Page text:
George Benjamin's kaleidoscopic chamber and orchestral works turn primarily on instrumental colors and textures, rather than on thematic development or abstract formulas; it is on this basis that his music succeeds, and succeeds admirably. Without his subtle and imaginative orchestration, Benjamin's music might seem disjointedly gestural, pointillistic and diffuse, and it would lose its clarity and depth. To be sure, Benjamin's preoccupation with developing a workable atonal theory and his complicated contrapuntal methods sometimes lead to dense, impenetrable music, often when he writes for piano. But in his orchestral works, shapes and lines emerge clearly and naturally, growing out of the instruments' most effective ranges, and merge in original, heterogenous combinations which are fascinating to explore. Through the layers and superimposed figurations of Palimpsests, the scintillating timbres and active counterpoint for brass in At First Light, the delicate overlapping of strings and winds in Sudden Time, and the muted hues of Olicantus, Benjamin reveals himself as a master colorist, undeniably in the line of Messiaen and Boulez. Ensemble Modern and the Ensemble Modern Orchestra, under Oliver Knussen, are captivating in their vivid performances, which range from the softest possible dynamics to climaxes of tremendous force, and Nimbus provides superb sound to match.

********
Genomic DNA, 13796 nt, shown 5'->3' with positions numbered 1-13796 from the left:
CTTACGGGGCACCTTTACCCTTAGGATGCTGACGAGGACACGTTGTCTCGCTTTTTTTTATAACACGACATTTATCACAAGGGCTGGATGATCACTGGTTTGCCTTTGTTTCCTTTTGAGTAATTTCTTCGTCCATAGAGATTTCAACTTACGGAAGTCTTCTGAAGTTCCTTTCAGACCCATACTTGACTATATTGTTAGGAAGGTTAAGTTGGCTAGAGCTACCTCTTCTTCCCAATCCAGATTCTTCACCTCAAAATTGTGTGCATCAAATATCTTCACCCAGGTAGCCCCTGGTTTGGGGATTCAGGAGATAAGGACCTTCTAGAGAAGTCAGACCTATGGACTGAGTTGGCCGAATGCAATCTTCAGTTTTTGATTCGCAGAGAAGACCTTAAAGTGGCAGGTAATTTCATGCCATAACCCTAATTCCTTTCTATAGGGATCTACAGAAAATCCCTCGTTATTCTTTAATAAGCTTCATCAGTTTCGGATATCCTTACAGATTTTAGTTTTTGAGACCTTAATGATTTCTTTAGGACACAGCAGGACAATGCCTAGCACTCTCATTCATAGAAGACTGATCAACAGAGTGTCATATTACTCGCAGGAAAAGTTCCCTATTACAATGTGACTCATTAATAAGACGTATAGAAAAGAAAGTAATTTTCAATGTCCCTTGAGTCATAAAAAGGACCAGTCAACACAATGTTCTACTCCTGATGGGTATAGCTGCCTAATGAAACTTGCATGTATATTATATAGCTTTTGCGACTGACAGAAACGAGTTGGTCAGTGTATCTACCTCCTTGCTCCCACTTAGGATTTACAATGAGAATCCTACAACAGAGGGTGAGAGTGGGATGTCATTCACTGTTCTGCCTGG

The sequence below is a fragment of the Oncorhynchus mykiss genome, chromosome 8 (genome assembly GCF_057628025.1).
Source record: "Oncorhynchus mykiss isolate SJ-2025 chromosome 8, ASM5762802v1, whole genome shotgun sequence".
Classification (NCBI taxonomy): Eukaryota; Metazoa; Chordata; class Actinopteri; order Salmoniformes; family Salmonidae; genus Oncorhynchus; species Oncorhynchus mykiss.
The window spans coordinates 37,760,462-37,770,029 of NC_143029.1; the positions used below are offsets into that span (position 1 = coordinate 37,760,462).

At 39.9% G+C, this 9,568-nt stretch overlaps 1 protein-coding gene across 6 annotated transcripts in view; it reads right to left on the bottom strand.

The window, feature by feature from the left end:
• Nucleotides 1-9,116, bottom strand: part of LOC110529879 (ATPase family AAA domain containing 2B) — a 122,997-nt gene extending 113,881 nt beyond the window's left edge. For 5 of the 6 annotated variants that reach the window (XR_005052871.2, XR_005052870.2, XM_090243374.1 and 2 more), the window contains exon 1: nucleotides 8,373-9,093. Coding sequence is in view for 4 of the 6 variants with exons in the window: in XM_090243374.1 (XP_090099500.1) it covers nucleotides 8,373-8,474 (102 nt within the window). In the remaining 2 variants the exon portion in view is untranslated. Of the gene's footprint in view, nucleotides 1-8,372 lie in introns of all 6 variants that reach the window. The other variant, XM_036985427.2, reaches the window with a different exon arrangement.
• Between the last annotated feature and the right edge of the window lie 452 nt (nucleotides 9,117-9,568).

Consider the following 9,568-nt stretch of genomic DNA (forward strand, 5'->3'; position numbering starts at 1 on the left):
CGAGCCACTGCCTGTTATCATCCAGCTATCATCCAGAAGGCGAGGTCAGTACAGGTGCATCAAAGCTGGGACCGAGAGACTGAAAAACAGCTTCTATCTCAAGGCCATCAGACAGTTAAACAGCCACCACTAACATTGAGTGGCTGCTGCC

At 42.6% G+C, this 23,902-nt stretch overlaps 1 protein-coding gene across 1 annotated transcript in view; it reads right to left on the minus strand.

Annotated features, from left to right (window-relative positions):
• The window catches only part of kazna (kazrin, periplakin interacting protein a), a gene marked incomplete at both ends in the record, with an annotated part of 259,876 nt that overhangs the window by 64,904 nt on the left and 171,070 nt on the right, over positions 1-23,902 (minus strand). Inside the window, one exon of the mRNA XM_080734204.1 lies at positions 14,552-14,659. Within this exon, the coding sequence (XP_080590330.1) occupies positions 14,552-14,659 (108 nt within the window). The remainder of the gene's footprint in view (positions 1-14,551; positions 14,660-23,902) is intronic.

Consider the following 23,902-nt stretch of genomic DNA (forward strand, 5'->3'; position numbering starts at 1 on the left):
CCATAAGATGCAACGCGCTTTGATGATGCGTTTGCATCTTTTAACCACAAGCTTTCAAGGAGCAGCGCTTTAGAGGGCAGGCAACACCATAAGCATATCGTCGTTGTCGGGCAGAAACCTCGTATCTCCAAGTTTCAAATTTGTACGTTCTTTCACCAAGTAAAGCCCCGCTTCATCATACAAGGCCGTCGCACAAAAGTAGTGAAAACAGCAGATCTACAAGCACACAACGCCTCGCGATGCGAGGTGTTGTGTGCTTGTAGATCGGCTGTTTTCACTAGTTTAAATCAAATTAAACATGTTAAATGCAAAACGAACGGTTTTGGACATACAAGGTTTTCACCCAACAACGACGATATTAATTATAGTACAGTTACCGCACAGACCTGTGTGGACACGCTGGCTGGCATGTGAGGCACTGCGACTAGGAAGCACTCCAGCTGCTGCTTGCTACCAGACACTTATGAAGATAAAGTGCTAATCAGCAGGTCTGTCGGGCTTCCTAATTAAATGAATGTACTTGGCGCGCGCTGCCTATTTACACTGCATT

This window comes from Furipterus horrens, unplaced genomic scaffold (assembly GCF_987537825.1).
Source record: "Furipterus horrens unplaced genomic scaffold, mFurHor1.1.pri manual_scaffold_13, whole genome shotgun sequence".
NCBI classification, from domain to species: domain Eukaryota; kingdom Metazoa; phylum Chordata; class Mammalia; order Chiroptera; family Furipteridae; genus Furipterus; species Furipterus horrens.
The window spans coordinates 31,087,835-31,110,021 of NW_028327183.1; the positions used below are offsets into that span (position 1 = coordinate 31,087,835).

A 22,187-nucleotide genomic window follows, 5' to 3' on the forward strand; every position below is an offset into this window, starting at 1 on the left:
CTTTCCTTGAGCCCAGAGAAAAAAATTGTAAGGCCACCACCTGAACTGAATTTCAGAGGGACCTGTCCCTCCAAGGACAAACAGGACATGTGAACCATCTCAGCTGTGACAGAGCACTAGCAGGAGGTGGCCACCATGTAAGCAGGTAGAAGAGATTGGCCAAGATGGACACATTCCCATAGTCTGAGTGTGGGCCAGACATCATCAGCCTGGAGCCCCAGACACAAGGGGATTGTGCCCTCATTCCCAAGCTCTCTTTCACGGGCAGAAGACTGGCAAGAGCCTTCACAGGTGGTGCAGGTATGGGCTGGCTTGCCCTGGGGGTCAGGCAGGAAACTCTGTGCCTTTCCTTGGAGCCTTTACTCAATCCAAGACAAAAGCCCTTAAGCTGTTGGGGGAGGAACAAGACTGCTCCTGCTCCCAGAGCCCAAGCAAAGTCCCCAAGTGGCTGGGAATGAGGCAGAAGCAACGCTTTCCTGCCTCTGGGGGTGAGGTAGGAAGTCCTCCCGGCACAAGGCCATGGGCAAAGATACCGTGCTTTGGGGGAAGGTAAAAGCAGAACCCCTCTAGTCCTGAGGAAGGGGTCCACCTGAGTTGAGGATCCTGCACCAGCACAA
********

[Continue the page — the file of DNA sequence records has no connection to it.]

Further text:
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AllMusic Review by Blair Sanderson
|Palimpsests for orchestra|
|At First Light for orchestra|